Descoware

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Descoware enameled cast iron cookware. (Back left poêle à frire with lid, front: fish baker, back right: round terrines of different sizes

The Descoware brand of porcelain-coated cast iron cookware was created by David E. Sanford of the D.E. Sanford Company, later known as Desco Corporation. Sanford purchased the manufacturing rights to the Bruxelles Ware process from General Housewares Corporation in the 1940s, giving him the right to sell the products in the United States.

Bruxelles Ware was originally manufactured in France. Sanford changed the brand name, and contracted to have Descoware manufactured in the 1950s. After forging in Japan, the wares were sent to be porcelainized in updated colors in Belgium. Descoware weighed about 35 percent less than competing brands of cast-iron cookware, giving it a decided advantage. Descoware also offered matching porcelain-coated aluminum accessories.

The economic growth that Descoware helped generate helped both the Belgian and Japanese economies recover from World War II, and Sanford was Knighted in the name of Belgium's King Baudouin I in 1958 for his role in trade relations.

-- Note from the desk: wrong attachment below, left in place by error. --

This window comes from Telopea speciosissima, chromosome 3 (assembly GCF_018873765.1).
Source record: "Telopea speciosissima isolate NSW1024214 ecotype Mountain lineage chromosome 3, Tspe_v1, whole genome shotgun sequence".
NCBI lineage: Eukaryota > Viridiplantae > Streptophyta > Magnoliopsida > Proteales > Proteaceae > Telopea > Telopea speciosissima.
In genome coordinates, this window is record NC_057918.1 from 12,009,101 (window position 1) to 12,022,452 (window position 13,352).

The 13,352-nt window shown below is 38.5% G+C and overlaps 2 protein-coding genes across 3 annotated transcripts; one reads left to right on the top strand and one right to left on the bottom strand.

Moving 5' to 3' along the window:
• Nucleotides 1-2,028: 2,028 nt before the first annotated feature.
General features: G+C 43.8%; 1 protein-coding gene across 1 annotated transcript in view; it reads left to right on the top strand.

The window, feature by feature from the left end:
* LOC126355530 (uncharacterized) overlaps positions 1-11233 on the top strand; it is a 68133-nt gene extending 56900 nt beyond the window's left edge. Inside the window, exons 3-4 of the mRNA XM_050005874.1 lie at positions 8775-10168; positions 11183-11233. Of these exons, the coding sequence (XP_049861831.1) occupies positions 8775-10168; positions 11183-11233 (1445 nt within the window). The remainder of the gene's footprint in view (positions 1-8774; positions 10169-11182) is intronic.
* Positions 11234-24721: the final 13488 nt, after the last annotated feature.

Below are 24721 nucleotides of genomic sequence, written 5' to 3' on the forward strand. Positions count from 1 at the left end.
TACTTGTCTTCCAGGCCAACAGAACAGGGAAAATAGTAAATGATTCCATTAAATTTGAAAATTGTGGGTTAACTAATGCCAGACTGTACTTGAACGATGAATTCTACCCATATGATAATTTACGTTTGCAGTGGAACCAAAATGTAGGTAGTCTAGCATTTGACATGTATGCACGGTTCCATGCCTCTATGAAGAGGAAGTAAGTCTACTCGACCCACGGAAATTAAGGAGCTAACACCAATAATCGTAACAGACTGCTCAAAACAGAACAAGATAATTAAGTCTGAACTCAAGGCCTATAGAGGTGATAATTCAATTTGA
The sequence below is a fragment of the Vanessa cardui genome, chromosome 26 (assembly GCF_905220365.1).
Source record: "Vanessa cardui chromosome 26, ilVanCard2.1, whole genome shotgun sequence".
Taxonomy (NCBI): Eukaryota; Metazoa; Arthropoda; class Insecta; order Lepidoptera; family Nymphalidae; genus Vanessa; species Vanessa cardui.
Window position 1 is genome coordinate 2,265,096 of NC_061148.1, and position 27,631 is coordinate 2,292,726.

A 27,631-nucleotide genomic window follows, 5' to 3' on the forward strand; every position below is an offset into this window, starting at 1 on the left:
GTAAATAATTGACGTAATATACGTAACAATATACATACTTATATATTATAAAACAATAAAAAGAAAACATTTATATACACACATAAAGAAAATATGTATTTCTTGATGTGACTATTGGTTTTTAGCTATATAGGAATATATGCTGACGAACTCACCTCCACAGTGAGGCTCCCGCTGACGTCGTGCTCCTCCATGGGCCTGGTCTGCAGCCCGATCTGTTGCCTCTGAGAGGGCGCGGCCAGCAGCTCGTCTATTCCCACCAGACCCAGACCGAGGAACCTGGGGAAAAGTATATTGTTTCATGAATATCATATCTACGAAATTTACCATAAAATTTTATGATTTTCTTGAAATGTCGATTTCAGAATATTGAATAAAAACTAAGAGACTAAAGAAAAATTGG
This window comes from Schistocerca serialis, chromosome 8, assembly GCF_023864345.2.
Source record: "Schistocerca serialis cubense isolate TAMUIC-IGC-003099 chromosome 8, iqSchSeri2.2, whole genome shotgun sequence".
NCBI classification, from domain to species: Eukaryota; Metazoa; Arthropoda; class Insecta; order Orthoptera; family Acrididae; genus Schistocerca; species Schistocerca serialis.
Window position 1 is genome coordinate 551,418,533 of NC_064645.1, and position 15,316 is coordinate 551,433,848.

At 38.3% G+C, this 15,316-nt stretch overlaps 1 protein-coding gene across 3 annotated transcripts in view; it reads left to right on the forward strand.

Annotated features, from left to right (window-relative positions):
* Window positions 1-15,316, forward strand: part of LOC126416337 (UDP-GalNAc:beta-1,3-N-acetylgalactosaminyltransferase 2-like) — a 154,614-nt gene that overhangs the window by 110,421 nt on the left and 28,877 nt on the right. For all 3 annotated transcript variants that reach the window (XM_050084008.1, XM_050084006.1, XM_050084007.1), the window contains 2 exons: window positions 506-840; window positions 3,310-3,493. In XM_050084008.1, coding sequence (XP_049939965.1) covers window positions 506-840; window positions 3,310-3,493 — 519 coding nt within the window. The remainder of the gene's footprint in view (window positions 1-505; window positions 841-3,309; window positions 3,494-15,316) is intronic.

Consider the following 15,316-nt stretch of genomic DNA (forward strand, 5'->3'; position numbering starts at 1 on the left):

Desco Corporation was bought out by Le Creuset in the 1960s. Le Creuset stopped manufacturing and marketing Descoware while promoting their French-manufactured Le Creuset brand of porcelain-coated cast iron cookware in its place.

Descoware remains a sought-after brand of cookware and has a loyal fanbase; single pieces fetch from $20 to over $150.00 USD on eBay. Two of the original colors were originally called cherry flame and citron, but are referred to as orange flame and yellow today.

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